When Should You Seek Medical Help for Allergy Symptoms?

Oct 05, 2022
When Should You Seek Medical Help for Allergy Symptoms?
Millions of people in the United States suffer from a wide variety of allergies, but with medications and avoiding allergens, they can manage on their own. So, when are allergy symptoms bad enough to need medical help?

Allergies are a peculiar condition, in that your body is responding to something that normally poses no actual threat, and causing an unpleasant reaction as a result. This happens in over 50 million people according to data from the Centers for Disease Control and Prevention (CDC), leading to reactions that can come from food, environmental substances, and even your pets.

Often, allergies can be managed with medication and some basic lifestyle changes such as avoiding the things that trigger your allergic reactions, keeping areas where allergens are present clean, and cleaning your pets. But some situations require medical help. 

If you live in Chicago, Illinois, and are having problems with the familiar symptoms of allergies, the extensive team of physicians at Michigan Avenue Primary Care can help.

To determine when you should get help, let’s look at how allergies affect your body, some common symptoms, and when these reactions need help. 

How allergies affect you

Your immune system is your body’s first line of defense in stopping viruses, bacteria, and other substances from entering your body and doing harm. When it detects a foreign substance, antibodies attack it to expel it from your body.

With an allergic reaction, your immune system is abnormally reacting to substances that pose no danger to your body and treating it as a foreign invader. Your antibodies do their work, and in the process create a chemical called histamine which is why you get the symptoms you experience in allergic reactions.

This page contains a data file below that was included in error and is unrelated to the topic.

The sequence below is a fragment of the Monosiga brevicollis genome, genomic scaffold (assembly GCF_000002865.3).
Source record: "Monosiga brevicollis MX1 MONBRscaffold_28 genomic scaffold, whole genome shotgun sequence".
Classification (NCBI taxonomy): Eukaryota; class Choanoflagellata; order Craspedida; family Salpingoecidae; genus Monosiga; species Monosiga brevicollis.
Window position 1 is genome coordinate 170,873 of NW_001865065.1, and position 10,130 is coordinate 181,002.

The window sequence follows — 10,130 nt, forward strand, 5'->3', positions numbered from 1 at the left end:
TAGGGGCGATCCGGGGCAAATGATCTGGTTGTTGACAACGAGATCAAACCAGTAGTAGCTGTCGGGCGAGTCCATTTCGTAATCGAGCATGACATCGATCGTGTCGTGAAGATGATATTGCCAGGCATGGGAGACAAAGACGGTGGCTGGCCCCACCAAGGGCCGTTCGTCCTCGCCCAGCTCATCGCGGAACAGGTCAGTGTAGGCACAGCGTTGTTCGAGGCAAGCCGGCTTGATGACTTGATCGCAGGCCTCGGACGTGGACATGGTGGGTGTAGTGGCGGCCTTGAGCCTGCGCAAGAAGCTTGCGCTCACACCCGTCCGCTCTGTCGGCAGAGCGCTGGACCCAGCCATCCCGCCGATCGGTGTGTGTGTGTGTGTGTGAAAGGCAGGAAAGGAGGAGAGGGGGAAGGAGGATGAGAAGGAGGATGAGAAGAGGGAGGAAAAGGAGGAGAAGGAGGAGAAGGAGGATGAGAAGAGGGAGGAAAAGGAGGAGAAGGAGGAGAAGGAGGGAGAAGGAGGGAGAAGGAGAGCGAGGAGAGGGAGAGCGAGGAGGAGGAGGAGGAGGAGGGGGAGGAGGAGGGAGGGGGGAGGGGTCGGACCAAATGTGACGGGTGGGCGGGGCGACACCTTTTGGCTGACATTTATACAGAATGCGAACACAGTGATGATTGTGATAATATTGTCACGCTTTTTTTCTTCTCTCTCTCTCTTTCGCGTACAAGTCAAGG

Common allergy symptoms

The histamine that is created when your body overreacts to allergens causes a range of symptoms, such as watery or red eyes, itchiness, rash, hives (itchy warts), hay fever (allergic rhinitis), and runny nose. 

These symptoms often affect specific areas of your body, like when you get an allergic reaction on your skin. Usually, wherever the allergen touches you is where a rash or hives are likely to break out.

Food allergies can have similar symptoms, but since food is consumed internally, you can also experience other symptoms like stomach cramps, vomiting, diarrhea, hoarse throat, and dizziness. 

When allergies require medical help

Often allergies cause mild reactions to allergens, but if your symptoms persist despite efforts to relieve them, you should get medical help. You should also seek help if your symptoms become more severe or chronic, or if your symptoms interfere with your daily activities and decrease your quality of life.

A dangerous severe reaction that definitely needs medical attention is anaphylaxis, which can result from food, insect bite, medication, or latex allergies. This severe response can lead to trouble breathing, tightness in your throat, low blood pressure, fainting, rapid heartbeat, and even cardiac arrest.

In some cases, you can suffer from a secondary reaction (biphasic reaction), which can take up to 12 hours to occur after your initial reaction.

Tracking down your allergic responses is key to managing your symptoms, and avoiding your triggers as much as possible can make a big difference, especially if your reactions are severe. 

If you’re struggling with allergic reactions and need help, make an appointment with the team at Michigan Avenue Primary Care. Call our office today or book online anytime.